A legal view: What should happen after a bullying claim is made?

by Sarah Megginson10 Apr 2014
When a complaint of workplace harassment or bullying is raised, how HR responds to it can have just as big of an impact as the issue itself. So how should HR professionals respond after a bullying claim is made?

First and foremost, an investigation needs to take place. This task traditionally falls to HR to perform, although in certain circumstances, it may be prudent to outsource the mechanics of the investigation to ensure full impartiality and transparency.

Regardless of who performs it, the workplace investigation plays a vital role in allowing employees to raise their grievances and have them duly addressed.

An investigation often does little to repair workplace relationships, however – nor does it improve the atmosphere at work, or facilitate team cohesion, said Catherine Gillespie, Director, Workplace Conflict Resolution.

"In respect of the complainant and respondent, an investigation is a win/lose situation. For example, if allegations are substantiated, the complainant wins and the respondent loses," Gillespie explained.

"Very rarely do both parties feel any sense of satisfaction and closure from an investigation. In fact, an investigation usually leaves the participating parties feeling wounded, and this certainly does not support the parties to feel valued and to be producing their best work."

So while an investigation must be impartial and 'best practice', what happens after the investigation is also crucial to ensuring workplace harmony and productivity.

Gillespie offers these top 3 tips for HR professionals to effectively manage the resolution process after a workplace complaint has been lodged:

1.   Firstly, systemic issues should be identified, by the investigator and the employer, and addressed by the employer. "A good investigator will be vigilant in looking for factors that have directly and indirectly contributed to the situation," she said.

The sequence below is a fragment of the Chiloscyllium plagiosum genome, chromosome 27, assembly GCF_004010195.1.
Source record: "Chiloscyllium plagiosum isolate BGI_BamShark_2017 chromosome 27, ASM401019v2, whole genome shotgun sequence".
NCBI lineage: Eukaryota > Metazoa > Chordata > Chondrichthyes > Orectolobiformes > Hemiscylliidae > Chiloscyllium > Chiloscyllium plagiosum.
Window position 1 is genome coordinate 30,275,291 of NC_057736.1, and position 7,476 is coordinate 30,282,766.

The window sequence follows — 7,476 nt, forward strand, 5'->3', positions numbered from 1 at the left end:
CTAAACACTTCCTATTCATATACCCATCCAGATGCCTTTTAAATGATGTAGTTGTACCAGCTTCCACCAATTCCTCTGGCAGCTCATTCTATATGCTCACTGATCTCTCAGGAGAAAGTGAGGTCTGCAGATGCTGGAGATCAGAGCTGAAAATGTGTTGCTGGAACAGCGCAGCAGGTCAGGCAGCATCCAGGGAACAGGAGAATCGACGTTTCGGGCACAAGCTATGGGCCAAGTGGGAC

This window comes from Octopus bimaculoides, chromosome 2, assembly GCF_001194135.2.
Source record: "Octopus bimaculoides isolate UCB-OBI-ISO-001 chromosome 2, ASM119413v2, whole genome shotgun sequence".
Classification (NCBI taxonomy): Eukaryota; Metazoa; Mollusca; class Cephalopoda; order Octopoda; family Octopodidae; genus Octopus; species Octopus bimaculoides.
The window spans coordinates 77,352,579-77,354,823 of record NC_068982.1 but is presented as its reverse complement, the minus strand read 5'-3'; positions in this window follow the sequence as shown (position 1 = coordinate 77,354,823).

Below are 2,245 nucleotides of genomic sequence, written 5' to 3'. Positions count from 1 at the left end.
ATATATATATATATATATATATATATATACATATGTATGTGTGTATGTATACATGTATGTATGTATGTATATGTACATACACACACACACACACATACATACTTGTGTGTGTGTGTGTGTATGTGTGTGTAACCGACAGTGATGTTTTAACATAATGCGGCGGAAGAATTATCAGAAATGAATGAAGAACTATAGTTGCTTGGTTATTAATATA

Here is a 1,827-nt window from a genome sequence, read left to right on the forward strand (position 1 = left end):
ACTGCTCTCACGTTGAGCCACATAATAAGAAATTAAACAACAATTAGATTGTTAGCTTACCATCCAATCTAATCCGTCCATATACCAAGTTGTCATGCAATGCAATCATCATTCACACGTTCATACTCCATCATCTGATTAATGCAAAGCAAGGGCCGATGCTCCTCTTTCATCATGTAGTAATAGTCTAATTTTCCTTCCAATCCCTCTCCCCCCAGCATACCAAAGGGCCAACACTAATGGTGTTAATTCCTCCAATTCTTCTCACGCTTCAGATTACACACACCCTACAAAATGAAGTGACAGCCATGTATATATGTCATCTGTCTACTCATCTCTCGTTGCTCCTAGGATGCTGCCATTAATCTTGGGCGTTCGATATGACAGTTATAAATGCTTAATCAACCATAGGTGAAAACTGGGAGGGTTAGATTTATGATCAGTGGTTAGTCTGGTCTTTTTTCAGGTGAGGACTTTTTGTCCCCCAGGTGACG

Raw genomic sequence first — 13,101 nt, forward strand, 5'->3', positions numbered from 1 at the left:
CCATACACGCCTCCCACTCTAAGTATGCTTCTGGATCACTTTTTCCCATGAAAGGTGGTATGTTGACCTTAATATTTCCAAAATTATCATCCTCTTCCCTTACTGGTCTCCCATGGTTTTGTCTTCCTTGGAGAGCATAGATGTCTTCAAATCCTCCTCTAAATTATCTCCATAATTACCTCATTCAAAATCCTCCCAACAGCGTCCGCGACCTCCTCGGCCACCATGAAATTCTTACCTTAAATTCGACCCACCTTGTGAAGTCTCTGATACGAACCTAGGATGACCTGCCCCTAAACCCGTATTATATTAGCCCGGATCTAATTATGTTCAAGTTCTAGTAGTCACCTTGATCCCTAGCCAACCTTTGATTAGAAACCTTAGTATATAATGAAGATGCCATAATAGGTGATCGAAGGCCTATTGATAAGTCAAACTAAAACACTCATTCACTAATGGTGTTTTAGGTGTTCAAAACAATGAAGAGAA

2.   Secondly, if suitable, mediation should be offered to both the complainant and respondent to help the parties agree on how to move forward after the investigation, and work together professionally in the future.

3.   Thirdly, after assessing the success of the mediation, a team workshop should be conducted. "This workshop should include team building activities as well as exercises to progress team projects, and to address team and interpersonal issues," Gillespie added.


  • by Guy 10/04/2014 10:32:57 AM

    Thanks for the article, a tricky subject and certainly a bit of a minefield for HR practitioners. Aside from the investigation and resolution process, is there also now a requirement to go through a Public Interest Disclosure process?

  • by Nancy 10/04/2014 12:15:52 PM

    I would caution going straignt into an investigation on every allegation of bullying. Every case should first be assessed on its merit. Sometimes you might find that what the employee has alleged is bullying, turns out to be a reasonable lawful direction which they just do not like. Slow down, take a breath, and assess the information first. Mediation may be the first step you take.

    To raise it as a PID, it first must meet the requirements of a PID. It could very well be a PID if the complaint is made by a low level employee about superior. The superior could be using that imbalance of power in order to harass the lower level employee. In other circumstances, it may not meet the requirements of a PID.

  • by Ben 10/04/2014 12:26:43 PM

    I've found that the third step is vital, but may be seen as contrived and a token effort that doesn't address the core issues. I'd be interested in more info regarding appropriate team building activities that don;t necessarily mean people need to hug at the end, but understand the issues and get people back on task.

Most Read